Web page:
Investors like stability and predictability. Knowing what to expect in the future forms the basis for multimillion-dollar investments in the present, or alternatively, taking those resources to another more favourable destination.
In an article published in Forbes on July 2, it was explained how a lack of predictability, even in the United States, saw the loss of billions of dollars in investment in the US Gulf of Mexico. Predictability, particularly in the realm of government regulation made the Gulf an attractive investment destination. Knowing that the geology beneath the waters was resource-rich, the willingness of companies both large and small to risk millions – and often billions – of dollars in that province was enhanced by their knowledge that they knew what the oversight on their operations would look like for the duration of their projects.
The article went on to explain that the predictability started to shift with the advent of the Obama Administration, which immediately went about seeking major changes to the offshore regulatory structure. The Gulf of Mexico began losing a part of its previous luster as an attractive venue for making major bets, causing new investment and production to plummet.
Multiple offshore discoveries made by ExxonMobil at Guyana’s Stabroek Block since 2015 have served to derisk the basin causing investors to look favourably at this frontier where dozens of wells were previously drilled with no commercial discovery.
But these bets are based on political stability and the ability to plan long-term knowing that the framework on which investments are made are likely to remain constant in the future. Guyana’s political environment has been fraught with uncertainty since the passage of a no confidence motion against the incumbent APNU-AFC coalition in 2018. This environment worsened after the March 2, 2020 elections and now, over four months later with no results, the uncertainty is at an all-time high which in part is contributing to delays in project approvals.
“There is economic detriment to not be able to sanction projects and results in loss of revenue for the operator, but also for the host Government,” Schreiner Parker, Rystad Energy’s Vice President for Latin America and the Caribbean, told OilNOW in a recent interview.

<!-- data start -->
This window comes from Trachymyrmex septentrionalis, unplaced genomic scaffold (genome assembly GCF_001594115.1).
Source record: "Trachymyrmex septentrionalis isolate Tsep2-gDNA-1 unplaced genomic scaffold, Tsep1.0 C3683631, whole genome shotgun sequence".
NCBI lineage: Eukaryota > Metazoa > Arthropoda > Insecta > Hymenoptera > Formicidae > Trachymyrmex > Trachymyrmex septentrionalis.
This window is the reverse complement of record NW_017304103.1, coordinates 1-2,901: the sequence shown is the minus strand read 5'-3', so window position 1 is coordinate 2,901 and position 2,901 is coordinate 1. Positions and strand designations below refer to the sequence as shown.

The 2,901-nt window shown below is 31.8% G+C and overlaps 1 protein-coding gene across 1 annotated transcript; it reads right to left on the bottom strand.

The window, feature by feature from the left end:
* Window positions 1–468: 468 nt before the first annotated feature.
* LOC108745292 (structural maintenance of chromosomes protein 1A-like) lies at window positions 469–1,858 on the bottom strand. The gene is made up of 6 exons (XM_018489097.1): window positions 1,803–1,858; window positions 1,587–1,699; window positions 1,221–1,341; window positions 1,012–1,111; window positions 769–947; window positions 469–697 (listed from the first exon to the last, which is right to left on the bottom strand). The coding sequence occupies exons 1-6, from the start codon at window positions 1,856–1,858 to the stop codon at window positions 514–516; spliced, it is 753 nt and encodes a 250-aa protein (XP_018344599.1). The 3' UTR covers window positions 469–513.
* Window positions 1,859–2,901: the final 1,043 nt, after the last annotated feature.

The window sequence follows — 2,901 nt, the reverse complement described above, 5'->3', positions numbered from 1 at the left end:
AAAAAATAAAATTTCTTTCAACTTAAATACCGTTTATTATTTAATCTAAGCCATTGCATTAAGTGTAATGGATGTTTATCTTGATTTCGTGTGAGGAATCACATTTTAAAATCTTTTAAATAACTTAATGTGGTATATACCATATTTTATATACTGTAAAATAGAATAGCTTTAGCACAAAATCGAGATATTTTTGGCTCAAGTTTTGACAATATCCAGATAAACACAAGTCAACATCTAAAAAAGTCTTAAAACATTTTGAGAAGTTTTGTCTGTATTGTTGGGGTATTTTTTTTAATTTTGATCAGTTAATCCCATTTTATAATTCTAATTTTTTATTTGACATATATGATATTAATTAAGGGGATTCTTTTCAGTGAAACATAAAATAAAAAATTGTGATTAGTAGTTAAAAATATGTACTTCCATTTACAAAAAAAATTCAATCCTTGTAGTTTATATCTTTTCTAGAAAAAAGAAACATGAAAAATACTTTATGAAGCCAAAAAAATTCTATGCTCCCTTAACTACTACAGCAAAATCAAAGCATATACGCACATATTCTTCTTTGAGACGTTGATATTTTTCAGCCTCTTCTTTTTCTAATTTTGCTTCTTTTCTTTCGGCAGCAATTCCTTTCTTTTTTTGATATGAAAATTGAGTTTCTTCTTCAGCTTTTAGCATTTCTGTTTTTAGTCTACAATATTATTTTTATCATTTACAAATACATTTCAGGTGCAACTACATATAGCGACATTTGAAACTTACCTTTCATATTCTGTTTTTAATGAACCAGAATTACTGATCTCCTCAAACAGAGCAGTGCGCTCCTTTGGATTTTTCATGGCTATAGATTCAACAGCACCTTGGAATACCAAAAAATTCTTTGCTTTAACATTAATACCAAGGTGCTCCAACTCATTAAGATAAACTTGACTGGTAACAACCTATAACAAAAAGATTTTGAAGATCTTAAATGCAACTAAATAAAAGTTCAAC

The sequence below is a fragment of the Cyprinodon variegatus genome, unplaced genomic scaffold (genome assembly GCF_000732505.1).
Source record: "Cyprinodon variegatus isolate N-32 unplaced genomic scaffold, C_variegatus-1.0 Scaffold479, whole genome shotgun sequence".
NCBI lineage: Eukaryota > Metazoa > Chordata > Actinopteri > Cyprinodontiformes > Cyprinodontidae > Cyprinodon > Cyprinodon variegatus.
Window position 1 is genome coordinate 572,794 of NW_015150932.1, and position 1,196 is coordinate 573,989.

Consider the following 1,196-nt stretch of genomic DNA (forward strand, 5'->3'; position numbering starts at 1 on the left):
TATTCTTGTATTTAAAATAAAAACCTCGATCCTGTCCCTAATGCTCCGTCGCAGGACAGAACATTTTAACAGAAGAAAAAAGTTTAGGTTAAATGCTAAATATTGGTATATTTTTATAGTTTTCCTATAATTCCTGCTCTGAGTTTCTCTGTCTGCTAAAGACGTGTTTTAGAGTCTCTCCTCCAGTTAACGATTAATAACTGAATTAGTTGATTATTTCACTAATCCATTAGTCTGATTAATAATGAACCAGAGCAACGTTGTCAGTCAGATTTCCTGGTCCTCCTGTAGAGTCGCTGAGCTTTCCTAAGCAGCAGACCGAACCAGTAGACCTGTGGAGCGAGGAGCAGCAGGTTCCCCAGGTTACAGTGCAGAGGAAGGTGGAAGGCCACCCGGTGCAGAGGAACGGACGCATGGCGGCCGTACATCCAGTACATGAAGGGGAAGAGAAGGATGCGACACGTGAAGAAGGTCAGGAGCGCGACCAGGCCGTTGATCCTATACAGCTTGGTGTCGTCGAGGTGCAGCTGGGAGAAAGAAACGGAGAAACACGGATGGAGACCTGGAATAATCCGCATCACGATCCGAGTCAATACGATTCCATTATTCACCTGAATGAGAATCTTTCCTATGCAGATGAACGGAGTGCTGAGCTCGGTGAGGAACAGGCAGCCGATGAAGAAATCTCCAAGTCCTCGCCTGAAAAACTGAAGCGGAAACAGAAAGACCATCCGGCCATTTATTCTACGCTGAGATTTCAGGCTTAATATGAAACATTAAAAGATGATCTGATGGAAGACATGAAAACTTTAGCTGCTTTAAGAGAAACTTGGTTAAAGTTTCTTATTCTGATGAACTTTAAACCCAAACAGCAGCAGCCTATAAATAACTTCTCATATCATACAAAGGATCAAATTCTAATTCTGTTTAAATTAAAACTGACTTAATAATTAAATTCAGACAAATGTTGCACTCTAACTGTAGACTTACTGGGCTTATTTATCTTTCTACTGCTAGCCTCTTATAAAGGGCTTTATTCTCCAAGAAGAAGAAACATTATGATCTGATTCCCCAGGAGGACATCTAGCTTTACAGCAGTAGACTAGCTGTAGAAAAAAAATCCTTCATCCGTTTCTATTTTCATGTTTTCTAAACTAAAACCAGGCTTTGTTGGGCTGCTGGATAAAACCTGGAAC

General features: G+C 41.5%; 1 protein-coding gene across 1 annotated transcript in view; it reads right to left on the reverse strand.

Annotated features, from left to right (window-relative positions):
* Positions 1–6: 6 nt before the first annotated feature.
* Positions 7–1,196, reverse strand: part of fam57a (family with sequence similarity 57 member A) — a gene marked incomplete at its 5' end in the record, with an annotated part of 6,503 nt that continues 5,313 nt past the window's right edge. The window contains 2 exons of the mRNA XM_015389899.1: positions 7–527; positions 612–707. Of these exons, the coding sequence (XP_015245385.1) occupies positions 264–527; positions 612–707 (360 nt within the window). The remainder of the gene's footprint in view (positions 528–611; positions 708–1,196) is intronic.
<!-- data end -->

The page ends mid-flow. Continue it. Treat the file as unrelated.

Former Trinidad and Tobago Energy Minister, Kevin Ramnarine says the situation unfolding in Guyana is very unfortunate given that hitherto, project sanction for Liza 1 and Liza 2 was in keeping with expected timelines.
“The situation in Guyana is worrying for all Guyanese, the Caribbean Community and it must be worrying for ExxonMobil, Hess and CNOOC. Political instability increases the risk profile of a country and leads to loss of investment. Capital flows to where it is most efficiently utilized,” Ramnarine said in an OilNOW column in May.
And Guyana is not the only game in town. Recent twin discoveries offshore Suriname are now serving to open up that country’s deepwater. Interest is growing from a range of multi-nationals including Exxon and Total. An election held in Suriname at the end of May, over two months after Guyana went to the polls, is already concluded and that country will be moving to form its next government.
“Wouldn’t it be a crying shame if they hold free, fair and credible elections in a short period of time? With no need for broadsheets, bashing of Observers, and disappearing SOPs?” Nicholas Deygoo-Boyer, President of the Georgetown Chamber of Commerce and Industry in Guyana asked of Suriname, just before its elections.
And so, it did, leaving Guyana behind in a growing cloud of uncertainty.
Recognising the competition for investment Suriname offshore now presents for Guyana, Deygoo-Boyer said it is a stark reminder that “while we fight tooth and nail over perceived spoils, the world is moving on, even without us if we don’t get our act together.”
This week Guyana has another opportunity to pick up the pieces and move on. The Caribbean Court of Justice will pronounce today – July 8 – on elections related matters before it. This could pave the way for the Guyana Elections Commission to declare a winner so that the country, as everyone has been hoping, can finally ‘get on with it’.